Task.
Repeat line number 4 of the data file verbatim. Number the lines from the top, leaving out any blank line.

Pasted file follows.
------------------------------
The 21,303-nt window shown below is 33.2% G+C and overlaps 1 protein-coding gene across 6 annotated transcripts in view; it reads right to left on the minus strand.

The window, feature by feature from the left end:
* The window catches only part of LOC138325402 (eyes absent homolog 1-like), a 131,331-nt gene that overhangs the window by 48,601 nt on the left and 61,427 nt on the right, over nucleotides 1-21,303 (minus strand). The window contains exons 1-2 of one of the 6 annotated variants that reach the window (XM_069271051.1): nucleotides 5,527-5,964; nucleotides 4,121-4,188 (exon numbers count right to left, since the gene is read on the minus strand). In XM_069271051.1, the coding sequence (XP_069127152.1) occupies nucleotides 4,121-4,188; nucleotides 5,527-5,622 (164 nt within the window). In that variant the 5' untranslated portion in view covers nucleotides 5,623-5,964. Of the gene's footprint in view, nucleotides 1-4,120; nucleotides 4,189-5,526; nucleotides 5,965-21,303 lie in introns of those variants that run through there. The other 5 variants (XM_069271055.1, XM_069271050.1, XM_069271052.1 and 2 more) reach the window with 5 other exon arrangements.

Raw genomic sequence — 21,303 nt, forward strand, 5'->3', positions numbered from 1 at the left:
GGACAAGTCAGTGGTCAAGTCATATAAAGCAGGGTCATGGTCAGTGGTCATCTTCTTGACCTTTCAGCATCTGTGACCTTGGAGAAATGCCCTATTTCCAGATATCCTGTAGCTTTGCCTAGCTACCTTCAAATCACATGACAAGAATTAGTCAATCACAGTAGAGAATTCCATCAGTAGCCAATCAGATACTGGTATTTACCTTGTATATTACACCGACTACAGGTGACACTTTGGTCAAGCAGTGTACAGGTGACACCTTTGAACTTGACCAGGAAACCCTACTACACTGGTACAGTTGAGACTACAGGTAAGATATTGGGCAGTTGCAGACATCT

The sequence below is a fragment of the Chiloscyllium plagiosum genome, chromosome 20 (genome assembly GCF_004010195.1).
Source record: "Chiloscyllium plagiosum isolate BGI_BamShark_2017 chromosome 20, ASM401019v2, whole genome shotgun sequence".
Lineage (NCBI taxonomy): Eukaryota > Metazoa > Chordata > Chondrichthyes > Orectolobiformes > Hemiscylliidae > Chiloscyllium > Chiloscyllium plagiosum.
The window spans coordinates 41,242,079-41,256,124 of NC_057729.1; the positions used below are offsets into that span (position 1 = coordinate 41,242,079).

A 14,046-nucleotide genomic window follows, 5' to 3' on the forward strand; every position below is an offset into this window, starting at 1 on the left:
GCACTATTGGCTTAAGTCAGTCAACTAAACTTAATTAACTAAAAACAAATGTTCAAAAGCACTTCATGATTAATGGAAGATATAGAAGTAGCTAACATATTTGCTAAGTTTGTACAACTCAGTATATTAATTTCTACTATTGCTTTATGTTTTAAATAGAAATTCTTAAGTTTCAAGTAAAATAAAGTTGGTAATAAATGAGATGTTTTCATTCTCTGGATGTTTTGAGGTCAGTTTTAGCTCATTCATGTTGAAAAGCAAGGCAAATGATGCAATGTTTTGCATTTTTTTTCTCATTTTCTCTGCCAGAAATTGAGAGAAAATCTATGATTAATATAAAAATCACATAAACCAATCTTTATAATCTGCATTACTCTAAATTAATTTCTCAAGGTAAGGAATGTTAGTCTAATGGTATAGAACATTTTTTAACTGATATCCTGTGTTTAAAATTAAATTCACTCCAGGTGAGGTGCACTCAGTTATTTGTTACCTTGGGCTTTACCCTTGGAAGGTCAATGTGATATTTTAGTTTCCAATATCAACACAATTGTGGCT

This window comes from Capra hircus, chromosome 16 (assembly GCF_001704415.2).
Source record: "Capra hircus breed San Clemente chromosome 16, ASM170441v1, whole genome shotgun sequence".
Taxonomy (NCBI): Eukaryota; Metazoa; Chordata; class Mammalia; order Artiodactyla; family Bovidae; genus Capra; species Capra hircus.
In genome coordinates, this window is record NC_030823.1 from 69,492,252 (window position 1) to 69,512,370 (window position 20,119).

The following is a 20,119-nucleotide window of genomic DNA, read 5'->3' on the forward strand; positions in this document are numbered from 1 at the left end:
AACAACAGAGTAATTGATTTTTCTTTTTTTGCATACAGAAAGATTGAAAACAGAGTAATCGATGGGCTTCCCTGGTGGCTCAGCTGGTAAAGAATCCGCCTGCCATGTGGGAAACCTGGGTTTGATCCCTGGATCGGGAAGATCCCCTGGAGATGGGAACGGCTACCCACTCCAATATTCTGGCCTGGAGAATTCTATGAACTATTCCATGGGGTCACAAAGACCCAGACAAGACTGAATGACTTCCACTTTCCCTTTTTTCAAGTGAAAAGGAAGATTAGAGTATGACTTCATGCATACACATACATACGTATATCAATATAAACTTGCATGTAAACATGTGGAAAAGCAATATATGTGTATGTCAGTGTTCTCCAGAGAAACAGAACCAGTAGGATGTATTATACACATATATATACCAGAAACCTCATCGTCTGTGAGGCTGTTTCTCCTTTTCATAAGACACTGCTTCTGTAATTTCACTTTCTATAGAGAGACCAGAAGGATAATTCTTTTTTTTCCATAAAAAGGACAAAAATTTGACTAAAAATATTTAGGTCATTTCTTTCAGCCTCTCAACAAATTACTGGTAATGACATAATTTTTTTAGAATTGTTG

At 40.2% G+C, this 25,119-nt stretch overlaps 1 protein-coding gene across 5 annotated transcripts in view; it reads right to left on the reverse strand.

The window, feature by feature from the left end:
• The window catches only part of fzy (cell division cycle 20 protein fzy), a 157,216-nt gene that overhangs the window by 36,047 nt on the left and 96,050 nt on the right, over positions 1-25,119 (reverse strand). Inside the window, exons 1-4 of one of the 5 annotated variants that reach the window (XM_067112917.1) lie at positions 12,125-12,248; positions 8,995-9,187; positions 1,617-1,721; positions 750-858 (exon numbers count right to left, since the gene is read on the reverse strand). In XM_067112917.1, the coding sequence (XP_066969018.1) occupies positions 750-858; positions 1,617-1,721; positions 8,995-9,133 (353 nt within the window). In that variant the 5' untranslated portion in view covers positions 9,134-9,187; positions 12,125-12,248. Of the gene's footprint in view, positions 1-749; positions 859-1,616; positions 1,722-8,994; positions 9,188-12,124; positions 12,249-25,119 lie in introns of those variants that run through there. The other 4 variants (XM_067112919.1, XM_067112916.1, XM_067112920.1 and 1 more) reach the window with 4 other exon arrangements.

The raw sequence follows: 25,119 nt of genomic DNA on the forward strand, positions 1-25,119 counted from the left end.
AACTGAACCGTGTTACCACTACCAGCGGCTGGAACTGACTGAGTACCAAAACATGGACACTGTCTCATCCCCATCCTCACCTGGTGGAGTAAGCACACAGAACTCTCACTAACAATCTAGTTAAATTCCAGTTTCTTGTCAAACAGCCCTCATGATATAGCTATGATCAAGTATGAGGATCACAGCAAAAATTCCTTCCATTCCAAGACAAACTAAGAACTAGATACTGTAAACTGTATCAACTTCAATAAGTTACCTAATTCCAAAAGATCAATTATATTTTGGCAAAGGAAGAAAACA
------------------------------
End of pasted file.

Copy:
Raw genomic sequence — 21,303 nt, forward strand, 5'->3', positions numbered from 1 at the left: